Cancer therapy’s ‘next big wave’: radiation drugs that track and kill cancer cells
Few such drugs are approved now, but the approach, found to help with some prostate cancer, could become a way to also treat other hard-to-reach or inoperable cancers.
Doctors are reporting improved survival in men with advanced prostate cancer who were given an experimental drug that delivers radiation directly to tumor cells.
Few such drugs are approved now, but the approach could become a way to also treat people with other hard-to-reach or inoperable cancers.
“You can treat tumors that you cannot see,” said Dr. Frank Lin, who wasn’t involved in the study but heads a division at the National Cancer Institute that helps develop such medicine. “Anywhere the drug can go, the drug can reach tumor cells.”
The new study results were released by the American Society of Clinical Oncology ahead of its annual meeting this weekend.
The research, which was funded by Novartis, the drug’s maker, which plans to seek approvals in the United States and Europe later this year — tested an emerging class of medicine called radiopharmaceuticals, drugs that deliver radiation directly to cancer cells. The drug tested is a molecule that contains a tracker and a cancer-killing payload.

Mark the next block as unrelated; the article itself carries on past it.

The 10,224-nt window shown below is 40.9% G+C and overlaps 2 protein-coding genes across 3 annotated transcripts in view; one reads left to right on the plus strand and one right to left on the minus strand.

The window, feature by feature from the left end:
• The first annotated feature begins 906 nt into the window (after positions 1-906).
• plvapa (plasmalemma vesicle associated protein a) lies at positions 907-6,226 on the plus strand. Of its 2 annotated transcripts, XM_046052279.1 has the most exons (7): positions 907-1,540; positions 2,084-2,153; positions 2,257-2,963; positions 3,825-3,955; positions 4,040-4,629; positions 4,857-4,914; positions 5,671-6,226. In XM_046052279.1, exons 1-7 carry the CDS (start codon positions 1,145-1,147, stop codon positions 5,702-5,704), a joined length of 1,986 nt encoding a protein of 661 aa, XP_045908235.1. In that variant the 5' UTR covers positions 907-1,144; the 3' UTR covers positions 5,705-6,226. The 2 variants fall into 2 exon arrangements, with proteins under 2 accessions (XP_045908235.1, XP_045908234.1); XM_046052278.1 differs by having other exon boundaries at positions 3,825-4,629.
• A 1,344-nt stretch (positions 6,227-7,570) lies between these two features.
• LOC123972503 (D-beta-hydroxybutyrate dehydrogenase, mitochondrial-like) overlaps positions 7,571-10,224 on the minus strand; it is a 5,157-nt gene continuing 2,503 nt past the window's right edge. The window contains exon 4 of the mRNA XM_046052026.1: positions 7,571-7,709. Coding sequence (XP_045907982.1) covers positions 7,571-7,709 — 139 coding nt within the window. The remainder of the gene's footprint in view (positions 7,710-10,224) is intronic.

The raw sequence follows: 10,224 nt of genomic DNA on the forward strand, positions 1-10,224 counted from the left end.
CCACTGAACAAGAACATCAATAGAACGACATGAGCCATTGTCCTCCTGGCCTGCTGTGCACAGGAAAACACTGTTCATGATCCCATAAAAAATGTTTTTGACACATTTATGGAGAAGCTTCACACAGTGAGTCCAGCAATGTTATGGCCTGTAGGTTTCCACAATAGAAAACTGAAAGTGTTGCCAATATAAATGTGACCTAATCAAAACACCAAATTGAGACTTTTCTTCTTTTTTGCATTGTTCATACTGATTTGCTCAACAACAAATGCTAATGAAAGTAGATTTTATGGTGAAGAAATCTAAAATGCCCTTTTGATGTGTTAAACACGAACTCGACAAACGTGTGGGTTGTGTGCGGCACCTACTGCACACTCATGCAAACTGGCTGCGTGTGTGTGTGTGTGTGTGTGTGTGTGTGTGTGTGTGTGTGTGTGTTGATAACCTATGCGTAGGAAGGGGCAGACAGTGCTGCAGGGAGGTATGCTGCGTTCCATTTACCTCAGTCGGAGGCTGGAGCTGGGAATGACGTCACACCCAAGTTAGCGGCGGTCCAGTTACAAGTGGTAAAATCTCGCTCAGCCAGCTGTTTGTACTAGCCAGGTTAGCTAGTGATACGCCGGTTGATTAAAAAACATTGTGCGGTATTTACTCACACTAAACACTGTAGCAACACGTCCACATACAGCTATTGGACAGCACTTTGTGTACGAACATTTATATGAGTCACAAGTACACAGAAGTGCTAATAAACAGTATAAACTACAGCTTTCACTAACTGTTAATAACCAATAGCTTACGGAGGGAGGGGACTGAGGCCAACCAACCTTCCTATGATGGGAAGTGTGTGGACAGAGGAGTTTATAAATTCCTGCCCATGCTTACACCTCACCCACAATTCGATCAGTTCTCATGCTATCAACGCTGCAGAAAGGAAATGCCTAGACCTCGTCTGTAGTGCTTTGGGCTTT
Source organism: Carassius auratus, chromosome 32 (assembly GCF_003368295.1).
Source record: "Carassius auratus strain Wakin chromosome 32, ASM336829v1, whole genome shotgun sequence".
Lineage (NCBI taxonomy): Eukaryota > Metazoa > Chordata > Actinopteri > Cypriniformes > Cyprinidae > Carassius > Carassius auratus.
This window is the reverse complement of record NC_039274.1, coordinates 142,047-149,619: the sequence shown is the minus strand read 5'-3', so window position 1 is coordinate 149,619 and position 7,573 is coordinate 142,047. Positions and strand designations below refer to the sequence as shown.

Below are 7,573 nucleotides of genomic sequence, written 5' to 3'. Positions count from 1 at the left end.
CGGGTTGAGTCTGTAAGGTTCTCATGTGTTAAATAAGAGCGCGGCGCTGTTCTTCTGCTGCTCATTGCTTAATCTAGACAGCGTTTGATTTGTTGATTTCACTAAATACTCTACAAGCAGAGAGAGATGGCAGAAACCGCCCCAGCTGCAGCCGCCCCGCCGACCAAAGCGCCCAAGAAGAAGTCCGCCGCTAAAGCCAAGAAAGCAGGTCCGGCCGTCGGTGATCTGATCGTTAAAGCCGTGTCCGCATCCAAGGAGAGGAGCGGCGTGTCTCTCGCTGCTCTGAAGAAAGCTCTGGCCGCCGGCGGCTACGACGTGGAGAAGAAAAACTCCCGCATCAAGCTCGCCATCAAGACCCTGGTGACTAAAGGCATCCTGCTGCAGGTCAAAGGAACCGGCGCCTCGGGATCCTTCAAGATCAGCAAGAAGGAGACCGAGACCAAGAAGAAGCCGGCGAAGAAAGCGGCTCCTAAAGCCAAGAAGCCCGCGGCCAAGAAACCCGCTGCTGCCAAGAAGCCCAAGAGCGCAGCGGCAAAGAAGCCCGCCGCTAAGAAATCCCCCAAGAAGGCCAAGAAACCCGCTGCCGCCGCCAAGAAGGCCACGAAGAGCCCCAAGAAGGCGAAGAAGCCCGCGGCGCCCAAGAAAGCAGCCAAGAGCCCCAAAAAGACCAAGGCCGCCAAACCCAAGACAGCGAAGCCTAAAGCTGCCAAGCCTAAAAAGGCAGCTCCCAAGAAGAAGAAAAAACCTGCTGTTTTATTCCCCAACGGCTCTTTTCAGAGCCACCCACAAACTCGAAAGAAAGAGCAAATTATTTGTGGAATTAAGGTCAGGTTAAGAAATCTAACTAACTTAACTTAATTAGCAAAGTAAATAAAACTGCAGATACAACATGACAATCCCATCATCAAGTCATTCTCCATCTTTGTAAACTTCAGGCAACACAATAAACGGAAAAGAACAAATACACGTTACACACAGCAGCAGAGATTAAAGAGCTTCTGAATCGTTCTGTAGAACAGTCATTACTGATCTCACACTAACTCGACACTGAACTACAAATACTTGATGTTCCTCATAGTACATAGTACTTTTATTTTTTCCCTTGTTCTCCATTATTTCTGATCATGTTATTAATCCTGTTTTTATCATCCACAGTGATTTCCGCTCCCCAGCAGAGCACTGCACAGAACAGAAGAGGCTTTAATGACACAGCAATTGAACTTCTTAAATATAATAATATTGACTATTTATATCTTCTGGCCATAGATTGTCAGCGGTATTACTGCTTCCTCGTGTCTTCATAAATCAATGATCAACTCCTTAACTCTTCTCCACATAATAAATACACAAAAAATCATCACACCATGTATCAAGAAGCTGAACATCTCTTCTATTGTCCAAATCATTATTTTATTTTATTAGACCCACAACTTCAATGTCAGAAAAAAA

Trillions of these molecules hunt down cancer cells, latching onto protein receptors on the cell membrane. The payload emits radiation, which hits tumor cells within its range.
When cancer is confined to the prostate, radiation can be beamed onto the body or implanted in pellets. But those methods don’t work well in more advanced prostate cancer. About 43,000 men in the United States each year are diagnosed with prostate cancer that has spread and no longer responds to hormone-blocking treatment.
To get radiation treatment to such patients, the study involved 831 men with advanced prostate cancer. Two-thirds were given the radiation drug, the rest a comparison group. Patients got the drug through an IV every six weeks, up to six times.
After about two years, those who got the drug did better, on average. The cancer was kept at bay for nearly nine months versus about three months for the others. Survival was better, too — about 15 months versus 11 months.
That might not seem like much, but “these patients don’t have many options,” said ASCO president Dr. Lori Pierce, a cancer radiation specialist at the University of Michigan.
In the coming decade, such drugs “will be a major thrust of cancer research,” said Dr. Charles Kunos, who worked on standards for radiopharmaceutical research at the National Cancer Institute before leaving to join University of Kentucky’s Markey Cancer Center. “It will be the next big wave of therapeutic development.”
“There’s great potential” with drugs being tested for melanoma and breast, pancreatic and other cancers, said Dr. Mary-Ellen Taplin of Dana-Farber Cancer Institute in Boston, who had no role in the study but reviewed the data.